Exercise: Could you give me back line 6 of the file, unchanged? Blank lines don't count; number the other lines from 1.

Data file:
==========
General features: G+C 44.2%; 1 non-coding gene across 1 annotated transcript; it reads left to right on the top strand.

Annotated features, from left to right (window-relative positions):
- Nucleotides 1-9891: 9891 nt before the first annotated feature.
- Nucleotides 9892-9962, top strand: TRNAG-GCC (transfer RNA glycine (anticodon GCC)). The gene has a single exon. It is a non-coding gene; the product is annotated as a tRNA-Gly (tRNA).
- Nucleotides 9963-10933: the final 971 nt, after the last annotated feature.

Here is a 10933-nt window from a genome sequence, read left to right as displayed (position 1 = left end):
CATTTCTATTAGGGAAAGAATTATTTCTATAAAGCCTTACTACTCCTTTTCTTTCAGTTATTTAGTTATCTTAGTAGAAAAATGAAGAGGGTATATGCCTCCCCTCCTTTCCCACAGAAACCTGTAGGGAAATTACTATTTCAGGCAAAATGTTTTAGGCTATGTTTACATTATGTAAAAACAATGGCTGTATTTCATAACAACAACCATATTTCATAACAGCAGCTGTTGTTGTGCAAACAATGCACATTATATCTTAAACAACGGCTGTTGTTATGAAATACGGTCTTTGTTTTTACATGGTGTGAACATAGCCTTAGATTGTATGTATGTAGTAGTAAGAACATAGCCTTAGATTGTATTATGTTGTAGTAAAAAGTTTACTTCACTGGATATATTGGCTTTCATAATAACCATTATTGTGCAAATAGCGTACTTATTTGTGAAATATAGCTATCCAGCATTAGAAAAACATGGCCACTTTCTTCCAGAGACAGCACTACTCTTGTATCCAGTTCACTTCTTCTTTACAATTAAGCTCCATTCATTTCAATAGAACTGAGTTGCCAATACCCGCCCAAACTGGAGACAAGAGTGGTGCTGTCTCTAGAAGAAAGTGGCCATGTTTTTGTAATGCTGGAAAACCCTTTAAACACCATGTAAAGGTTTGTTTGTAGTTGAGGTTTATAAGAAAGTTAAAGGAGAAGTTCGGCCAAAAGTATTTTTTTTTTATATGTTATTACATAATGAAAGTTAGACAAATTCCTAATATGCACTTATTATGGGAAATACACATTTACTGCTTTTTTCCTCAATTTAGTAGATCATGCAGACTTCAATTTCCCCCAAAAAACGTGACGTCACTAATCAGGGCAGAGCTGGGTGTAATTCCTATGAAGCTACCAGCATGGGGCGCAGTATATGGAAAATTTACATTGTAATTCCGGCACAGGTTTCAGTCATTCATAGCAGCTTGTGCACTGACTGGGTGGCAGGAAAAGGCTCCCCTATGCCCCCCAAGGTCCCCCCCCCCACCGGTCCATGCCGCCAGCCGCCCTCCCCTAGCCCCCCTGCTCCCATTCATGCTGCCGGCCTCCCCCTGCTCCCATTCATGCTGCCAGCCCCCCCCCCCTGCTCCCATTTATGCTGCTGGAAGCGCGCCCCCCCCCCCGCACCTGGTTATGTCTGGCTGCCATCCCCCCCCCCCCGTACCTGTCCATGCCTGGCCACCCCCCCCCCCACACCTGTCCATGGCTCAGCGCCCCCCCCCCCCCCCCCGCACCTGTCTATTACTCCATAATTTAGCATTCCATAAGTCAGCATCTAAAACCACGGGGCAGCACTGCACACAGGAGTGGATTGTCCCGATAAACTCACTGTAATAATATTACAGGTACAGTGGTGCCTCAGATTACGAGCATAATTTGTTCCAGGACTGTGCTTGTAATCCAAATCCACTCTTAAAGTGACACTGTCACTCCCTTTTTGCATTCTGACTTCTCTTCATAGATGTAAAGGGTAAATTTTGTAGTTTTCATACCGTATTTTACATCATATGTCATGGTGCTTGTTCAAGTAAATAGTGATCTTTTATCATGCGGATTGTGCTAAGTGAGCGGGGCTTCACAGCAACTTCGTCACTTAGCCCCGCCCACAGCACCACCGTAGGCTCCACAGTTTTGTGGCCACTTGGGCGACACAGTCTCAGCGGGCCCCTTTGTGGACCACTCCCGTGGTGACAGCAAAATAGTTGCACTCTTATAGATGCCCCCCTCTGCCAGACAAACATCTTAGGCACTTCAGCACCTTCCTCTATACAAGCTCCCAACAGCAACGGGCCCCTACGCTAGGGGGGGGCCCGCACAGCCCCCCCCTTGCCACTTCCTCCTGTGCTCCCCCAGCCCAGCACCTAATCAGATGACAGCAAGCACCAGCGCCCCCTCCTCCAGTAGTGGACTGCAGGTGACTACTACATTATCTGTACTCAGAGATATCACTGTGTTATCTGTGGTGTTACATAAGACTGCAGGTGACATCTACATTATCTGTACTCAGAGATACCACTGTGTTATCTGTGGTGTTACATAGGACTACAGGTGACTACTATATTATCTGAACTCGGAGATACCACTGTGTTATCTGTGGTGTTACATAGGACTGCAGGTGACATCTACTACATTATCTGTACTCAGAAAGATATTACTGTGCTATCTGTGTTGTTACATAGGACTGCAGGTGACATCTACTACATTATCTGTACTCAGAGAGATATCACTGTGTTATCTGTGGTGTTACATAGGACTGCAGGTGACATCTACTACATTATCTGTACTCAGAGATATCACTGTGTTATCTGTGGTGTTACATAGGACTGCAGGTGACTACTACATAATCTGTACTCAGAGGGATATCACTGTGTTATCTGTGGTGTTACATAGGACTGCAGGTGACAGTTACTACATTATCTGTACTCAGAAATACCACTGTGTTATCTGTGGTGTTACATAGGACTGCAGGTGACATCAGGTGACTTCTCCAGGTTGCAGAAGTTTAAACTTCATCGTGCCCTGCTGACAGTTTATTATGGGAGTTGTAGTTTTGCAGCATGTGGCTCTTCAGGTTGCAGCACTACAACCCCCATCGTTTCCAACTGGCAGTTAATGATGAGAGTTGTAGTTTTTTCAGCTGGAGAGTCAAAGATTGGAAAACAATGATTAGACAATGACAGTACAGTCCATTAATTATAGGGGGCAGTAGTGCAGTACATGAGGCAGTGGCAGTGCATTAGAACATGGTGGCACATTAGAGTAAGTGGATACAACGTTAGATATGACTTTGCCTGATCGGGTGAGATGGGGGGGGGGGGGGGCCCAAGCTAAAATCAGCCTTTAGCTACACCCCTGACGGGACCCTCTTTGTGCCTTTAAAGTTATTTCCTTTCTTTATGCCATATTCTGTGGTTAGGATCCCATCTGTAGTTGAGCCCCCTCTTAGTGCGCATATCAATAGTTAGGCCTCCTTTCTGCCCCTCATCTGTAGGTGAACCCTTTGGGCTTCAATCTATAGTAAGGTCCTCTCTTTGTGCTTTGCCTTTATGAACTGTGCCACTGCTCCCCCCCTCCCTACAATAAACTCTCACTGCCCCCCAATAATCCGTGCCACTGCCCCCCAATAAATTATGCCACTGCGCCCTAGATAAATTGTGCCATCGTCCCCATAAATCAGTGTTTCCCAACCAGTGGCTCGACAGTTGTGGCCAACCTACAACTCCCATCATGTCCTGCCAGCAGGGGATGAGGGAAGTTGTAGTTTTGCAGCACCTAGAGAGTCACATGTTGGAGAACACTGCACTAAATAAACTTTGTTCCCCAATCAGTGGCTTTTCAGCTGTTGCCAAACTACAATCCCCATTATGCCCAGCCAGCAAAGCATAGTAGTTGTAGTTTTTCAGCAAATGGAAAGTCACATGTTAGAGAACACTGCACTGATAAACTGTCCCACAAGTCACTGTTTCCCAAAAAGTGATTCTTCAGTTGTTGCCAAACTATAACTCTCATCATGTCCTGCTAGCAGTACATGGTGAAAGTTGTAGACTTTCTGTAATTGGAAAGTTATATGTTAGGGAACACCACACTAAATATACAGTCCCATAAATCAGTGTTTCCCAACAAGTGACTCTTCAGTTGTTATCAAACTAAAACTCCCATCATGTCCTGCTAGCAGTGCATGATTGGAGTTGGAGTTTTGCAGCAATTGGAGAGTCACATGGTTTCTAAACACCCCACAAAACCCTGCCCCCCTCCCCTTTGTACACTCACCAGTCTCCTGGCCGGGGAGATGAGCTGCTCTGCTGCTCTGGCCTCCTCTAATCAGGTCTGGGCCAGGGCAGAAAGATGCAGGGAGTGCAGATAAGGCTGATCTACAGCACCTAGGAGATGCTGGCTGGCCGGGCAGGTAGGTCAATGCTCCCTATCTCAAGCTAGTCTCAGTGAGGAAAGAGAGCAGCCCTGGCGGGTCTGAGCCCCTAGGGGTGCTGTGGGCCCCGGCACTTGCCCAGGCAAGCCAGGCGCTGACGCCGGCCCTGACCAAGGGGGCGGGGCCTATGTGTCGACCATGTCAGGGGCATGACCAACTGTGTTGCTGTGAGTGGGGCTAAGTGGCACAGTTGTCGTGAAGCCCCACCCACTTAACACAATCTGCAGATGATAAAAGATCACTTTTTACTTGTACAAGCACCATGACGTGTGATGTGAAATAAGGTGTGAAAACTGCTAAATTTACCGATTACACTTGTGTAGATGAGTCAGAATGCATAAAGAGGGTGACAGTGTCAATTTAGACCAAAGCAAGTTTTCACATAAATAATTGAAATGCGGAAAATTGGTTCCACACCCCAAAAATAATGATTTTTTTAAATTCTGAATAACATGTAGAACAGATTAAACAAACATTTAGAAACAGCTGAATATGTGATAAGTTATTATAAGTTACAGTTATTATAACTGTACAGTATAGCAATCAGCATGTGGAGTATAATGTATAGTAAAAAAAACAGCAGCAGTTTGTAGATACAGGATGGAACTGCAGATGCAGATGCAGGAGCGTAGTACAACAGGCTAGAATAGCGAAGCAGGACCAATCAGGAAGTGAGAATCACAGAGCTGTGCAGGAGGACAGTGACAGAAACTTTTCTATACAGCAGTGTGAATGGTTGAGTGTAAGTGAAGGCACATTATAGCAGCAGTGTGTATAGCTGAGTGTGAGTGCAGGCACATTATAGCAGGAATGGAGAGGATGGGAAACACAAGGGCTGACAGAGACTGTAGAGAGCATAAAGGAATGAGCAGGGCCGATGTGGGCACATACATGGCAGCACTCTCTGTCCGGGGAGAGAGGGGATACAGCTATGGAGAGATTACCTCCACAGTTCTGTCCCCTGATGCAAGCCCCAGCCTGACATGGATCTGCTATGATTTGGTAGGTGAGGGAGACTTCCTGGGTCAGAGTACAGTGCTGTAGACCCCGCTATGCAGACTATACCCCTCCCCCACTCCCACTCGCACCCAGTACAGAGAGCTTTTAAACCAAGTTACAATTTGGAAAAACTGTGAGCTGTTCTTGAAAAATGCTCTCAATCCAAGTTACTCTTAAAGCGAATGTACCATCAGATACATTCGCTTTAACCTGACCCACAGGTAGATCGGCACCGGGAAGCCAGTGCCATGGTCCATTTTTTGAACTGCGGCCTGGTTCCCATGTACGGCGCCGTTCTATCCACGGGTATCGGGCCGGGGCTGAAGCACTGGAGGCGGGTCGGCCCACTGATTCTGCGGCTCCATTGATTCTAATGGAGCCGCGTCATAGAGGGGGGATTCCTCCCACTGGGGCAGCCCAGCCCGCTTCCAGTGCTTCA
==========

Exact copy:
Here is a 10933-nt window from a genome sequence, read left to right as displayed (position 1 = left end):